1988 United States Senate election in New Jersey

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United States Senate election in New Jersey, 1988

← 1982 November 8, 1988 1994 →
  Frank Lautenberg 1983 congressional photo.jpg Pete Dawkins, 1959, West Point Cadet.jpg
Nominee Frank Lautenberg Pete Dawkins
Party Democratic Republican
Popular vote 1,599,905 1,349,937
Percentage 53.55% 45.18%

New Jersey Senate Election, 1988.svg
County results
Lautenberg:      50–60%      60–70%
Dawkins:      40-50%      50–60%      60–70%

U.S. Senator before election

Frank Lautenberg
Democratic

Elected U.S. Senator

Frank Lautenberg
Democratic

The 1988 United States Senate election in New Jersey was held on November 8, 1988. Incumbent Democratic U.S. Senator Frank Lautenberg won re-election to a second term with a margin of 8.37%.

Candidates[edit]

Democratic[edit]

Republican[edit]

General election campaign[edit]

The campaign was full of political mudslinging, with Lautenberg accusing Dawkins of being a carpetbagger, noting his very brief residency in the state,[1] and also accusing Dawkins' campaign of lying about his war record.[2] Dawkins accused Lautenberg of running a smear campaign against, called him a "swamp dog",[3] and criticized him for saying he voted eight times against a senatorial pay raise without mentioning the fact that he did vote once for the pay raise.[2]

Results[edit]

United States Senate election in New Jersey, 1988[4]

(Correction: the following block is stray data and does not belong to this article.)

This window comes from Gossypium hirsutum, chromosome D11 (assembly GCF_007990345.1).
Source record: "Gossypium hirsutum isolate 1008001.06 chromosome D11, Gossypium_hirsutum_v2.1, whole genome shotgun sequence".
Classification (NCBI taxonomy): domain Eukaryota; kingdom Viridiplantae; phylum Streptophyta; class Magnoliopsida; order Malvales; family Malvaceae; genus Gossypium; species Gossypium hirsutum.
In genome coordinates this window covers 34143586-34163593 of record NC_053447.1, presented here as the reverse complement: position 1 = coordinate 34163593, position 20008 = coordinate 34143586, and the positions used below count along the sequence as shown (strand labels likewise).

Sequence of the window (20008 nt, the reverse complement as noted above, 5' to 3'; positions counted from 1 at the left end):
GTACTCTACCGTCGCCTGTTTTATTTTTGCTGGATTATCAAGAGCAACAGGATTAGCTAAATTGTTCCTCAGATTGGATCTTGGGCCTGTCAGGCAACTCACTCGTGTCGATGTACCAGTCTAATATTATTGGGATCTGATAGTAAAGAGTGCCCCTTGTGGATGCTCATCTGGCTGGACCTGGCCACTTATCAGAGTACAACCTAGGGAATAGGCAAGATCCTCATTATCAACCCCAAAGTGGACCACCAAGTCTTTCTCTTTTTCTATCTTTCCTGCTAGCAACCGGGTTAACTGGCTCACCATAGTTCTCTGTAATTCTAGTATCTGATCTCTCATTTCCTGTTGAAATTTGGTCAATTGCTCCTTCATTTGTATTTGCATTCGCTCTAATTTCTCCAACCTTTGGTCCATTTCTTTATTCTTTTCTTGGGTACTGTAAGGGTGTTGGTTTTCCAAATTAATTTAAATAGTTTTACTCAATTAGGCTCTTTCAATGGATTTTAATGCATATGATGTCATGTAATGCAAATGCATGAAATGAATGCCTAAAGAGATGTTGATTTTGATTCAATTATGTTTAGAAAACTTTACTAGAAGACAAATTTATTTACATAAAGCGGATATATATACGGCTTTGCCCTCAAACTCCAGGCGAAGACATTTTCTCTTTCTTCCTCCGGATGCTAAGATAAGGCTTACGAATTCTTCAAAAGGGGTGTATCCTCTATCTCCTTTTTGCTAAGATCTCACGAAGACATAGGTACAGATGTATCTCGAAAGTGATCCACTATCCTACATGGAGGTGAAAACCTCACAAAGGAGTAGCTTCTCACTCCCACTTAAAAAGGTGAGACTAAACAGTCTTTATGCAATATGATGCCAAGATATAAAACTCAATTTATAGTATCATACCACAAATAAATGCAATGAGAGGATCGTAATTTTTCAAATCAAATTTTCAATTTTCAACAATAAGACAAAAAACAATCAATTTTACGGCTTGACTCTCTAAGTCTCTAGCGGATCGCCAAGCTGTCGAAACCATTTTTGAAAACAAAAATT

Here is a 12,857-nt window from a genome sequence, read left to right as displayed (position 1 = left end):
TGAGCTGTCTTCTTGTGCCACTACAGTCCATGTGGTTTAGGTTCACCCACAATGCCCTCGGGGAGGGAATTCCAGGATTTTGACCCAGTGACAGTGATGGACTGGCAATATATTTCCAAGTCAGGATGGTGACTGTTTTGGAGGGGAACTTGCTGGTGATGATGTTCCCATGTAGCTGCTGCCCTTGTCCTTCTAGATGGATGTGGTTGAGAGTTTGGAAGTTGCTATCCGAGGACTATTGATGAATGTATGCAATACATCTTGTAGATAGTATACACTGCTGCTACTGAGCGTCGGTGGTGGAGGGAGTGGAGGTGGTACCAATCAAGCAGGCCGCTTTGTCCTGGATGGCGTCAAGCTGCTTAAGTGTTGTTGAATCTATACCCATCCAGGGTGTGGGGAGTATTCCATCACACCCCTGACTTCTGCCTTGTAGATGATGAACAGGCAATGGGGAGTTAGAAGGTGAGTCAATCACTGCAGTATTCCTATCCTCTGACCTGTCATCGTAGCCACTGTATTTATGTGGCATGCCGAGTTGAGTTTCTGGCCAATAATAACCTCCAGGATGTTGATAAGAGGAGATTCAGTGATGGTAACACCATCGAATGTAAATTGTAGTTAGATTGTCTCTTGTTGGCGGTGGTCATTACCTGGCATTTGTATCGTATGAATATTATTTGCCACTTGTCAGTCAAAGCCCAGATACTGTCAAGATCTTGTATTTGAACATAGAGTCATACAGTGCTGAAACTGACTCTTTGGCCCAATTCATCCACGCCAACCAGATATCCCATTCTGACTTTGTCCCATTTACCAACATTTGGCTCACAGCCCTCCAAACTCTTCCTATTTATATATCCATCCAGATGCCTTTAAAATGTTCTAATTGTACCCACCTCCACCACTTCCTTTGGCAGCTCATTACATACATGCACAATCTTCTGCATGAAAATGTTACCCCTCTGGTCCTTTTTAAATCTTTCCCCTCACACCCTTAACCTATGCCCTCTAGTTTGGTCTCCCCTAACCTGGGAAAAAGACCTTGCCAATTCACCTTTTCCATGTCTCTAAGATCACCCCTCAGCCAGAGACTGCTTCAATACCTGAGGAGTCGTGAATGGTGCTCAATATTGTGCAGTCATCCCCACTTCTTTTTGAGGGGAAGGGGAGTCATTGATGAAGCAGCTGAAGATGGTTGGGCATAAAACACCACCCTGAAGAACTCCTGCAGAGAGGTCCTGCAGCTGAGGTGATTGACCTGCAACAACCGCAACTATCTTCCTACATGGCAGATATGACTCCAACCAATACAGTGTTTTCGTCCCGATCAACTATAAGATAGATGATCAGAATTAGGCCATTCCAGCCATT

Party Candidate Votes %
Democratic Frank Lautenberg (Incumbent), Secaucus 1,599,905 53.55%
Republican Pete Dawkins, Rumson 1,349,937 45.18%
Independent Joseph F. Job, Rutherford 20,091 0.67%
Libertarian Jerry Zeldin, Laurel Springs 12,354 0.41%
Socialist Workers Thomas A. Fiske, Newark 5,347 0.18%
Majority 249,968 8.37%
Turnout 2,987,634 100.00%

County results[edit]

County Lautenberg % Lautenberg votes Dawkins % Dawkins votes Other % Other votes
Atlantic 54.7% 41,004 44.6% 33,417 0.7% 493
Bergen 52.6% 199,195 45.5% 172,257 1.9% 7,291
Burlington 52.0% 75,513 47.3% 68,657 0.6% 929
Camden 59.1% 110,718 40.1% 75,162 0.8% 1,438
Cape May 46.6% 19,720 52.8% 22,349 0.5% 223
Cumberland 55.4% 25,379 42.9% 19,680 1.7% 771
Essex 65.0% 170,591 32.4% 85,169 2.6% 6,855
Gloucester 53.4% 46,247 42.9% 39,232 1.7% 1,055
Hudson 61.7% 108,355 37.0% 65,092 1.3% 2,270
Hunterdon 41.1% 18,281 57.6% 25,615 1.2% 544
Mercer 61.8% 80,569 37.7% 49,122 0.6% 724
Middlesex 55.1% 141,067 43.8% 112,182 1.1% 2,796
Monmouth 50.8% 117,063 48.3% 111,318 0.8% 1,906
Morris 43.0% 79,237 56.4% 103,843 0.6% 1,057
Ocean 46.0% 84,812 53.2% 98,161 0.8% 1,512
Passaic 52.7% 77,827 45.0% 66,440 2.4% 3,512
Salem 48.8% 12,485 49.1% 12,562 2.1% 534
Somerset 46.4% 47,648 52.5% 53,969 1.1% 1,138
Sussex 38.4% 19,035 60.4% 29,909 1.2% 613
Union 55.0% 109,852 44.1% 88,027 0.9% 1,775
Warren 45.8% 15,307 53.2% 17,774 1.1% 356

See also[edit]

References[edit]

  1. ^ Otterbourg, Robert (June 26, 1988). "NEW JERSEY OPINION; Carpetbagging is Not a Real Issue". The New York Times. Retrieved May 16, 2015.
  2. ^ a b Povich, Elaine S. (October 20, 1988). "New Jersey Senate Race A Mudslide". Chicago Tribune. Retrieved May 16, 2015.
  3. ^ May, Clifford D. (October 26, 1988). "For Senate Rivals in Jersey, It's Personal". New York Times. Retrieved May 16, 2015.
  4. ^ "Our Campaigns - NJ US Senate Race - Nov 08, 1988".